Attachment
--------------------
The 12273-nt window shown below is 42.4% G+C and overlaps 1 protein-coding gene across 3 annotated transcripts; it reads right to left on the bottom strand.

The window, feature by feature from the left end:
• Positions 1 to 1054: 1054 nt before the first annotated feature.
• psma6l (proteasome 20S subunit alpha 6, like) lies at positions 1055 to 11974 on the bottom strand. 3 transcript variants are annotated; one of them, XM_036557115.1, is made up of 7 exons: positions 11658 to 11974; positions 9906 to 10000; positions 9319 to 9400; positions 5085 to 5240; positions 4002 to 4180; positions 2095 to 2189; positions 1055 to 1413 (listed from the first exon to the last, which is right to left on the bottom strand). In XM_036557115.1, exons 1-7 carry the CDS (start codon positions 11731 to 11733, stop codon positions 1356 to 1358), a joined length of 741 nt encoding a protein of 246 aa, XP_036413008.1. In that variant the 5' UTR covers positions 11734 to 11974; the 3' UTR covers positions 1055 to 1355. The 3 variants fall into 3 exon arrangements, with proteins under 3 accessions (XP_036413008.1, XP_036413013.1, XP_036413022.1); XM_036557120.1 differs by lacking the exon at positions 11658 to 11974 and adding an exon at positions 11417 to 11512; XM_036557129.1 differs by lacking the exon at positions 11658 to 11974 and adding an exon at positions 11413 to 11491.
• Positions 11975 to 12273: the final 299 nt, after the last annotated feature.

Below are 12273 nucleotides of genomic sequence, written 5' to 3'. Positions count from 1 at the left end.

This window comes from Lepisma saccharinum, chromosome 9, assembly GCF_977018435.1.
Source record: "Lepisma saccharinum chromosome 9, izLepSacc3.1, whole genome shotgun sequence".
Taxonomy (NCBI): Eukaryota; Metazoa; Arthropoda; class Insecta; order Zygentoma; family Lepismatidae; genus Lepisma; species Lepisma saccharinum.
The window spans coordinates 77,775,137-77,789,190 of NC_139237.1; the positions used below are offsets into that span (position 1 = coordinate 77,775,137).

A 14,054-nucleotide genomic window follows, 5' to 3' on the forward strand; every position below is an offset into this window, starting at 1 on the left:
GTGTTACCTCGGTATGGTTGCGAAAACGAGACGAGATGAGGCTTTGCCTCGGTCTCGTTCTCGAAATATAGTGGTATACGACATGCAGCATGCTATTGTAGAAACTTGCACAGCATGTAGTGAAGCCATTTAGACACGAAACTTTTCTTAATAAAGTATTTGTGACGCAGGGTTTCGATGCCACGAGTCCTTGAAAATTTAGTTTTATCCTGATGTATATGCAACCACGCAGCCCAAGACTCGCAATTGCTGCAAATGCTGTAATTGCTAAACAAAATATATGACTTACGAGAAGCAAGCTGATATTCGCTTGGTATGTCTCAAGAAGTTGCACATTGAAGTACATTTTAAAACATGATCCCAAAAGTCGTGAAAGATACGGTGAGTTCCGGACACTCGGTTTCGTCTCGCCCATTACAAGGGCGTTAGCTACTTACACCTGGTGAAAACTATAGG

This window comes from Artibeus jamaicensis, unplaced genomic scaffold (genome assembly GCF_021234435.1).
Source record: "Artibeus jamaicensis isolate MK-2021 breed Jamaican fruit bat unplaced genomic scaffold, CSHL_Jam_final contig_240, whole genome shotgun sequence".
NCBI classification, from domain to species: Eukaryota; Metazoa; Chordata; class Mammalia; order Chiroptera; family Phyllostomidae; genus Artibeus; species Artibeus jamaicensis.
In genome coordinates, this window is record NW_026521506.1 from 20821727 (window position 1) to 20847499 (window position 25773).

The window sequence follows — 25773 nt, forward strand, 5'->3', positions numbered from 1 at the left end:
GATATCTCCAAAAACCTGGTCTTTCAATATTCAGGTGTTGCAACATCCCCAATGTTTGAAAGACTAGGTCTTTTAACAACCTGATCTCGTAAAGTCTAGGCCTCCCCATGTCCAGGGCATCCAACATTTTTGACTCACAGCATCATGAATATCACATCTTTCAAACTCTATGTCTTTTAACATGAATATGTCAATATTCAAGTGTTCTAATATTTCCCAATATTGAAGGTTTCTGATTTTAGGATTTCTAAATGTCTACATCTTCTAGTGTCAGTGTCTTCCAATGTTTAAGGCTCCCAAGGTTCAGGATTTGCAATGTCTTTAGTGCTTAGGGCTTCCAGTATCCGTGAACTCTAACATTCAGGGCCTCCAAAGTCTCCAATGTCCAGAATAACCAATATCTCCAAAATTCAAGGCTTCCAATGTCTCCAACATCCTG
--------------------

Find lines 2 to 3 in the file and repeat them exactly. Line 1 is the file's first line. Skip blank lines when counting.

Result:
The window, feature by feature from the left end:
• Positions 1 to 1054: 1054 nt before the first annotated feature.